The CIA's Cold War operations depended to a surprising degree upon the energy, social savvy, and navigational skills of CIA wives. This included Shirley Sulick, who relished driving elaborate routes that enabled her to shake off KGB tails in Moscow so her husband, Mike, could jump out of the car undetected.
The CIA's Cold War operations depended to a surprising degree upon the energy, social savvy, and navigational skills of CIA wives. This included Shirley Sulick, who relished driving elaborate routes that enabled her to shake off KGB tails in Moscow so her husband, Mike, could jump out of the car undetected.Courtesy of Mike Sulick

Another favorite was Molly Chambers, who received a recruitment call in her sorority house at UC Davis, several years after the attacks of 9/11. She did not consider herself a super star, but rather, one of those who “showed up” to serve, after 19 hijackers transformed the world she would grow up in. Molly did counter-terrorism work in many African countries, and she also went after “hard targets” such as North Koreans, Chinese, and other adversary services. She was hilarious talking about getting naked massages from a potential source working at a spa run by North Koreans; giving him a computer thumb drive full of Keanu Reeves movies after learning he was a fan; flying back from Washington D.C. with a box of Georgetown cupcakes on her lap; whatever it took to “elicit” info.

After 9/11 transformed the world she grew up in, Molly Chambers joined a third generation of female clandestine officers. Molly and her female colleagues called
themselves "lady case officers" and texted to cheer each other on amidst the loneliness and anxiety of overseas postings in isolated and dangerous regions.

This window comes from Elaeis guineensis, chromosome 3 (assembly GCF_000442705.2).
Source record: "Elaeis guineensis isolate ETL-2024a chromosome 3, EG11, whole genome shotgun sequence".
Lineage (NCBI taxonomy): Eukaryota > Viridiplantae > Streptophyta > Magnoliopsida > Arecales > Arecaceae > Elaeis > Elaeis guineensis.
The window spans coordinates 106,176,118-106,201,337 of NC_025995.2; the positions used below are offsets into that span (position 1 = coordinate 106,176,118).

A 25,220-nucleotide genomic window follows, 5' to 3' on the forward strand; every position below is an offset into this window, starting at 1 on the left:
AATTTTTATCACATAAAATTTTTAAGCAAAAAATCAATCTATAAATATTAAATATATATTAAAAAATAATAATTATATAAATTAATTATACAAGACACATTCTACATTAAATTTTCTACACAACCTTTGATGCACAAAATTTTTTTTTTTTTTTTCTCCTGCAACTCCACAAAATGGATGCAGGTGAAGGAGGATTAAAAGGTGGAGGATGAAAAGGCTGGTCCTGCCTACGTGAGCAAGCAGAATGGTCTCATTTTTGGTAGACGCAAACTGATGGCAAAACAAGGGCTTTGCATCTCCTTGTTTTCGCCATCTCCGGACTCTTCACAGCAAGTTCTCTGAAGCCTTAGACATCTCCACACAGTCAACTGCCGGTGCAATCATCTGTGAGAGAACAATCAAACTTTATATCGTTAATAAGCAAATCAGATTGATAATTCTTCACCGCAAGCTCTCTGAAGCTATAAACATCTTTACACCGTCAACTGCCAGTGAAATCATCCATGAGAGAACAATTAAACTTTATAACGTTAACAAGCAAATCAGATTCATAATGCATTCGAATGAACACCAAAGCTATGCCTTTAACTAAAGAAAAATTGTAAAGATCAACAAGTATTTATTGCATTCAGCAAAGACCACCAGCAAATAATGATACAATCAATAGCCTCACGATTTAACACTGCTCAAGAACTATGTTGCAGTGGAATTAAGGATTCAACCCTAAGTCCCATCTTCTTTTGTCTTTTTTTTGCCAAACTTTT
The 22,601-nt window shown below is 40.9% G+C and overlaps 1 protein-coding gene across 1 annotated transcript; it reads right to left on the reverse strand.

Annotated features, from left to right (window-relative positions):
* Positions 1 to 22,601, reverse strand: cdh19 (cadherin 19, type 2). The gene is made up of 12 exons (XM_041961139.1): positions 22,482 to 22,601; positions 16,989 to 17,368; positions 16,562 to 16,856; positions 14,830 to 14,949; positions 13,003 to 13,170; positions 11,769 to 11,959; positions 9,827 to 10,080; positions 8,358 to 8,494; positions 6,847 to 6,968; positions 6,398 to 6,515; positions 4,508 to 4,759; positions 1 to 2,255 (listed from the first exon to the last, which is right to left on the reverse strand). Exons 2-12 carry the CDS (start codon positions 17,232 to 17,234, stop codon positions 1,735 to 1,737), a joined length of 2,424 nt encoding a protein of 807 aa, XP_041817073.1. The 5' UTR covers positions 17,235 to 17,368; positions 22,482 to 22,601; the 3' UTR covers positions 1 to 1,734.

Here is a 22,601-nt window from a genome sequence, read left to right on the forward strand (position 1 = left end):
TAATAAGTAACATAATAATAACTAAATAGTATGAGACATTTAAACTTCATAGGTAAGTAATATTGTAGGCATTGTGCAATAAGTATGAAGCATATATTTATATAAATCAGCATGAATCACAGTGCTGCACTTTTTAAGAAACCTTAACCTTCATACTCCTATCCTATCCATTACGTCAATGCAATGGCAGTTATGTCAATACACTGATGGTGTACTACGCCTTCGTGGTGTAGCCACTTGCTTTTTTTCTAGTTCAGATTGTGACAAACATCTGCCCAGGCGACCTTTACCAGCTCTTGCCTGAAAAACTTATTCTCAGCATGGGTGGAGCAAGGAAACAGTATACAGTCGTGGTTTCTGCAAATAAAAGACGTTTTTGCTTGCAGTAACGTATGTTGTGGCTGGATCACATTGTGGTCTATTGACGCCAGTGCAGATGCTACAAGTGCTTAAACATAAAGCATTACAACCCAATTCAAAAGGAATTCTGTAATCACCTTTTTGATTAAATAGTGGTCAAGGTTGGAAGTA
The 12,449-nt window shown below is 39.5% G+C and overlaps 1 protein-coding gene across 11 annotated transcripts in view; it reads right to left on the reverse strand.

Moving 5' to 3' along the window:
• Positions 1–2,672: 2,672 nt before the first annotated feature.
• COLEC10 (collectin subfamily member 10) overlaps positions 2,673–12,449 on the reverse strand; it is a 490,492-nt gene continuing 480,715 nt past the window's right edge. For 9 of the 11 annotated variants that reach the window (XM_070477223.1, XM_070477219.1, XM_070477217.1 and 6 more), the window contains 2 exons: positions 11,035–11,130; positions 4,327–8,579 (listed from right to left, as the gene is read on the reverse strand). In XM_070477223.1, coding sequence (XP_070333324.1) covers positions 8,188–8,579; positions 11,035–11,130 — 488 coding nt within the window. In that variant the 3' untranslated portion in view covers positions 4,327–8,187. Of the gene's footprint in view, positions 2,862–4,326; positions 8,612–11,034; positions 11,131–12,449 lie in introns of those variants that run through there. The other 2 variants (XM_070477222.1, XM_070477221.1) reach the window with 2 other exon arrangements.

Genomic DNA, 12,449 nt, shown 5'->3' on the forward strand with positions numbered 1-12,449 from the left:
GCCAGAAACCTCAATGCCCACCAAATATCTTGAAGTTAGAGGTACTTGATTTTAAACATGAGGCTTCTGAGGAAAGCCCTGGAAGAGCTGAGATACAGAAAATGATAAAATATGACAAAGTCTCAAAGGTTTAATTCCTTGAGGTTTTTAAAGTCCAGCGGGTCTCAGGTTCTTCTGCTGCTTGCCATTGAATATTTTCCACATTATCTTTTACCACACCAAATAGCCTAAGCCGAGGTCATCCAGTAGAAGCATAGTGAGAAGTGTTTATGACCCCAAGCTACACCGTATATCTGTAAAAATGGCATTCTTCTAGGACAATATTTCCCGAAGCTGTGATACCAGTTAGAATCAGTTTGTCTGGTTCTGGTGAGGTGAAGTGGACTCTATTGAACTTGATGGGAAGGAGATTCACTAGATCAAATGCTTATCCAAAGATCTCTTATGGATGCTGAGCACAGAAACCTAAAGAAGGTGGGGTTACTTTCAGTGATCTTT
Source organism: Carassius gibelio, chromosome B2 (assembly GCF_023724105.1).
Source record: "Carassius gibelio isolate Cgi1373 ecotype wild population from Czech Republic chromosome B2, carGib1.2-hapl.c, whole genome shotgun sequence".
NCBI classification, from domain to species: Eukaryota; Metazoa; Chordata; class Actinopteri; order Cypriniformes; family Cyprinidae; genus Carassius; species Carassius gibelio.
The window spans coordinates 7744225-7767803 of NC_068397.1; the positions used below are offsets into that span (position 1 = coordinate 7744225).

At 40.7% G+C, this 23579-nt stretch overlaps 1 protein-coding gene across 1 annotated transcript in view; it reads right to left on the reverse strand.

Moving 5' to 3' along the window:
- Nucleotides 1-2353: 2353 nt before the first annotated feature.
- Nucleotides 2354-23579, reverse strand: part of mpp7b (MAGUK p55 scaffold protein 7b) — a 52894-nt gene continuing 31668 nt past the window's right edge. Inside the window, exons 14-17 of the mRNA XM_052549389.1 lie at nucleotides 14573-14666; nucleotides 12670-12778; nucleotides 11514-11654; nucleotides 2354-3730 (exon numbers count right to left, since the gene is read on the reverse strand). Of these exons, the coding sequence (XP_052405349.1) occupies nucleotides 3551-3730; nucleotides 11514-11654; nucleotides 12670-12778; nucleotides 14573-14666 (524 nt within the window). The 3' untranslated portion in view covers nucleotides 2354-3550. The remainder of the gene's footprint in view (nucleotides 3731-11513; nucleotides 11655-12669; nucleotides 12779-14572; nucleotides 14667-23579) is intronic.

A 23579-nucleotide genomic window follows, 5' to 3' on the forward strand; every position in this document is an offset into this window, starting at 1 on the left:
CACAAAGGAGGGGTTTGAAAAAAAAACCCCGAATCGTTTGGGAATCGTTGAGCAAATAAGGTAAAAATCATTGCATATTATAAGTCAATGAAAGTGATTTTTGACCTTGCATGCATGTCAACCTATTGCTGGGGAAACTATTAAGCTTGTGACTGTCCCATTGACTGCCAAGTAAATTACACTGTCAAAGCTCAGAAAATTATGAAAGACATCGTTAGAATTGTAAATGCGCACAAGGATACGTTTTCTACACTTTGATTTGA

After 9/11 transformed the world she grew up in, Molly Chambers joined a third generation of female clandestine officers. Molly and her female colleagues called themselves "lady case officers" and texted to cheer each other on amidst the loneliness and anxiety of overseas postings in isolated and dangerous regions.Courtesy of Molly Chambers.

She was also instrumental to a successful effort to find some of the Nigerian schoolgirls kidnapped by the terrorist group Boko Haram, and return them to their parents. She spoke about her work with honestly and vim, describing it as the hardest, and best, thing she has ever done. She also showed me some of the cool and classic implements of the trade, like fake passports and quick-change license plates. And, of course, sunglasses.

I could go on and on.

Know Your Value: What was the most surprising takeaway you found in your research?

Mundy: As a journalist who started work in the 1990s, I identified with some of the bias and discrimination the spies of the same era encountered. But I was surprised by what a treacherous workplace the CIA itself can be; the undermining that an officer must be on guard against, even from colleagues. Especially from colleagues. Often, an officer would say of a colleague, “He made a lot of enemies” or “She made a lot of enemies.” How often do you hear that in a workplace? I mean, colleagues spoken of as actual enemies? It went way beyond anything I had ever experienced at a newspaper. But it’s a competitive and elitist place. The CIA, after all, hires and looks for people comfortable with manipulation, propaganda and outright lying. So, I guess it’s no surprise that the same traits materialize at work.

I was also surprised by the number of women who, to get ahead, or simply to defend themselves against undermining efforts, had to run “operations” against the agency itself—and succeeded. Turns out that two can play that game.

Know Your Value: You note in the book that women were unlikely spies, which actually made them perfect in many ways for the role. Explain how gender oftentimes helped these women.

Mundy: For many years, men at the CIA—or some of them—argued that women were incapable of being effective spies, maintaining that women didn’t have the guts or moxie or, you know, balls, to ask a foreign national to hand over secrets. It’s similar to the old argument that women can’t be “rainmakers” on Wall Street or in law firms—that women can’t make the big ask. It was also believed that women would not be taken seriously in male-dominated countries and cultures—which, during the Cold War, was most cultures in the world.